Nothing will demonstrate fibers as succinctly as a demonstration, so let’s look at a very simple implementation to generate a sequence of square numbers:

sg = do
s = 0
loop do
square = s * s
Fiber.yield square
s += 1
10.times { puts sg.resume }

In this example, we create a fiber using a block, much in the same style as we created threads earlier. The difference, however, is that the fiber will run solely on its own until the Fiber. yield method is used to yield control back to whatever last told the fiber to run (which, in this case, is the sg.resume method call).


Alternatively, if the fiber “ends,” the value of the last executed expression is returned.


In this example, it’s worth noting that you don’t have to use the fiber forever, although since the fiber contains an infinite loop, it would certainly be possible to do so. Even though the fiber contains an infinite loop, however, the fiber is not continually running, so it results in no performance issues.


Passing Data to a Fiber

It is possible to pass data back into fiber when you resume its execution as well as receive data from it. For example, let’s tweak the square number generator fiber to support receiving back an optional new base from which to provide square numbers:

sg = do
s = 0
loop do
square = s * s
s += 1
s = Fiber.yield(square) || s
puts sg.resume
puts sg.resume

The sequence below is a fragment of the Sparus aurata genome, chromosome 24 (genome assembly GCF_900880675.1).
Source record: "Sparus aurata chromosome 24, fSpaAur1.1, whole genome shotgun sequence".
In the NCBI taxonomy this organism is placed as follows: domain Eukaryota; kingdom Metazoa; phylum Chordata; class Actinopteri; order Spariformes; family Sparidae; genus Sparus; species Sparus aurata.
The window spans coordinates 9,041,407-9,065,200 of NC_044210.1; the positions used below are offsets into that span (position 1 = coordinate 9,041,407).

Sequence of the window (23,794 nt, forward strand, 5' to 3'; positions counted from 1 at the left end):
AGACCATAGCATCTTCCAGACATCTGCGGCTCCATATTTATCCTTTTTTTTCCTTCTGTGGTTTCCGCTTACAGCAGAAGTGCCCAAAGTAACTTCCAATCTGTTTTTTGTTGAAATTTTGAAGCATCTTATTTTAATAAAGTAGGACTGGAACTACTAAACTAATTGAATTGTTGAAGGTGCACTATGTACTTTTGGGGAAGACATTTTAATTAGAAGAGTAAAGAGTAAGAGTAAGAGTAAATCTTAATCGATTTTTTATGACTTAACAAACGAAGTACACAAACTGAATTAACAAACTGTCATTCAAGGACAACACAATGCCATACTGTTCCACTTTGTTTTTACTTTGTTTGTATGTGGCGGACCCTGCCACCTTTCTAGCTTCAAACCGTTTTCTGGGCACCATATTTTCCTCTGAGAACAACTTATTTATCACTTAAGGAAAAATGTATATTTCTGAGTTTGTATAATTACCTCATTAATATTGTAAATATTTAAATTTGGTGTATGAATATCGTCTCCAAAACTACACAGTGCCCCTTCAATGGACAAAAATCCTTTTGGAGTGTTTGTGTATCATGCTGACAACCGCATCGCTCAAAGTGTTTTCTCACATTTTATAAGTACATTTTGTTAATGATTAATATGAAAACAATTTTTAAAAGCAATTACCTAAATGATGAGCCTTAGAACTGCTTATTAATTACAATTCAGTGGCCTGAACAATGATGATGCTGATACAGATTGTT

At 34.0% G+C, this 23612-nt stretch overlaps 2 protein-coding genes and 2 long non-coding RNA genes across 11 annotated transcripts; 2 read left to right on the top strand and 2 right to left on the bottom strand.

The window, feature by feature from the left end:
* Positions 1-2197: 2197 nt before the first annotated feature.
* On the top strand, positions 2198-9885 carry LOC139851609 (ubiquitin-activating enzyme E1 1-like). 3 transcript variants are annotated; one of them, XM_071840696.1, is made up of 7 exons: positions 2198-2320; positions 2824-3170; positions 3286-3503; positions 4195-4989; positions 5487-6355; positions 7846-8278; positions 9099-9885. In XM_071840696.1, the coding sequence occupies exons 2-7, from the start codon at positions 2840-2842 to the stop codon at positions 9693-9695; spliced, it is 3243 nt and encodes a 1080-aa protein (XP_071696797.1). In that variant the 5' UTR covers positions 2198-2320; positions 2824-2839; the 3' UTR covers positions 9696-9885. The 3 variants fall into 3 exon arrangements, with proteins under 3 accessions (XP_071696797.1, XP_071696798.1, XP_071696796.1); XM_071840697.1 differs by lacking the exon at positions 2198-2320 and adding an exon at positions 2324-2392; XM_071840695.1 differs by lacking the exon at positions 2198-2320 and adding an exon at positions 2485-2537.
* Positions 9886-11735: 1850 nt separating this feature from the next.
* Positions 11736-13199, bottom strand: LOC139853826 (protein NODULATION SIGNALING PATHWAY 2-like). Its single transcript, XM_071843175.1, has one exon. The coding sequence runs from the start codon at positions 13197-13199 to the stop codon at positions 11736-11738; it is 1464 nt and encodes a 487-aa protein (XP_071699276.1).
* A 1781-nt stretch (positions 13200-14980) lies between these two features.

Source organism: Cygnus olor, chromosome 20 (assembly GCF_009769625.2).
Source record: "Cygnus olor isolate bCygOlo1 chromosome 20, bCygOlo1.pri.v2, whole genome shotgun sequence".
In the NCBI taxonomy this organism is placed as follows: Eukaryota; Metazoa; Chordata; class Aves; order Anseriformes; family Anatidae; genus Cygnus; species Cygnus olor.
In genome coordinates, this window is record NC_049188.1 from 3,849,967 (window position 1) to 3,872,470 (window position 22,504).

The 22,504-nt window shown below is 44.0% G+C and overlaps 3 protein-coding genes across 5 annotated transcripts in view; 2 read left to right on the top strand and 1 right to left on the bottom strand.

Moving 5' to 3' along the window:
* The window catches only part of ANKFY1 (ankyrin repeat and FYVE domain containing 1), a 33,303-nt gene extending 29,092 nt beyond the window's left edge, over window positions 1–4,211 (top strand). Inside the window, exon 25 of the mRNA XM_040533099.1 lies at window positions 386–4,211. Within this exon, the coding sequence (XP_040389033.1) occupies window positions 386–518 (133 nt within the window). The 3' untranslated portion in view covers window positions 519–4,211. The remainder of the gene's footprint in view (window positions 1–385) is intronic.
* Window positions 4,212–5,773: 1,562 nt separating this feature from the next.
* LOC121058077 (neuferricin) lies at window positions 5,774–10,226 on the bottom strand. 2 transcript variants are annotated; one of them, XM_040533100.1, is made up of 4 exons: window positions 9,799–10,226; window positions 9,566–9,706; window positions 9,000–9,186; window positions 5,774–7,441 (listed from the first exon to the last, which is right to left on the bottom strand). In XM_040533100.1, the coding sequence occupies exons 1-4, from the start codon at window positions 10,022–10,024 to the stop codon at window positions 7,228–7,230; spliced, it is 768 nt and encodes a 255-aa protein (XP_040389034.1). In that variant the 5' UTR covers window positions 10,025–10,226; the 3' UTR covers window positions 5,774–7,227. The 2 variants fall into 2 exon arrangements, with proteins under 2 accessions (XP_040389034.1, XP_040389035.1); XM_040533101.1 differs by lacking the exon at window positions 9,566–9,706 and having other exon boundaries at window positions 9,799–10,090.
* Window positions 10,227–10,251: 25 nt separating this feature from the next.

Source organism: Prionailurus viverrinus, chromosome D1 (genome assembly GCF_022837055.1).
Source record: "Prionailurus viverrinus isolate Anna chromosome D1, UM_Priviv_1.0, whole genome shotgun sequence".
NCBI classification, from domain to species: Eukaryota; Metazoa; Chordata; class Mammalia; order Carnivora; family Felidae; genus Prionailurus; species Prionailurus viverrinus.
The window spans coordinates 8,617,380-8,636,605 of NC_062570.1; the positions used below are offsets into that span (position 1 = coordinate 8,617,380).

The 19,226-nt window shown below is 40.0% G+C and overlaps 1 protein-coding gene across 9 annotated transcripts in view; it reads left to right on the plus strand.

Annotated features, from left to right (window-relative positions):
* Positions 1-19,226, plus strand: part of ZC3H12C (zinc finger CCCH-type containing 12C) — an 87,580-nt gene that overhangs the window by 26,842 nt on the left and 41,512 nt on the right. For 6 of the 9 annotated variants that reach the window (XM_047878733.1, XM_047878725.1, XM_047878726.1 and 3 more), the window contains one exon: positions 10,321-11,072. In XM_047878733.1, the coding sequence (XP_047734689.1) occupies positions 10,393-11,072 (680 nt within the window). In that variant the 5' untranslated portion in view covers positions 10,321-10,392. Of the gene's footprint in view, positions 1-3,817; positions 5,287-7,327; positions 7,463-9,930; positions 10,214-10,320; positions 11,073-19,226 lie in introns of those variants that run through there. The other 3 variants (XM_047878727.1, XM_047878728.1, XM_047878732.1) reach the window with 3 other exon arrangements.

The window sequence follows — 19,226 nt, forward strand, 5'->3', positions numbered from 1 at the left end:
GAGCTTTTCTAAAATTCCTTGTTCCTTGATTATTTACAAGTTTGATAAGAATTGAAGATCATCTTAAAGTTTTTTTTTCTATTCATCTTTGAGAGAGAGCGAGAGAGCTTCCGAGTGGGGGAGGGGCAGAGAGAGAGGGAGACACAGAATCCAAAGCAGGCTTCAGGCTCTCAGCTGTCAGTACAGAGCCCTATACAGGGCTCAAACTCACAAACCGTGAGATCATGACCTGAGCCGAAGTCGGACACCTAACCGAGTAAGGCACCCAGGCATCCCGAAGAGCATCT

puts sg.resume
puts sg.resume
puts sg.resume 40
puts sg.resume
puts sg.resume
puts sg.resume 0
puts sg.resume
puts sg.resume

In this case, we start out by getting back square numbers one at a time as before. On the fifth attempt, however, we pass back the number 40, which is then assigned to the fiber’s s variable and used to generate square numbers.


After a couple of iterations, we then reset the counter to 0. The number is received by the fiber as the result of calling Fiber.yield.


It is not possible to send data into the fiber in this way with the first resume, however, since the first resume call does not follow on from the fiber yielding or concluding in any way. In that case, any data you passed is passed into the fiber block, much as if it were a method.


Why Fibers?

A motivation to use fibers over threads in some situations is efficiency. Creating hundreds of fibers is a lot faster than creating the equivalent threads, especially in Ruby 1.9 and beyond where threads are created at the operating system level. There are also significant memory efficiency benefits, too.


The disadvantage of fibers compared to threads, however, is that fibers are not preemptive at all—you can only run one fiber at a time (within a single thread), and you have to do the scheduling. In some situations, of course, this might be a plus!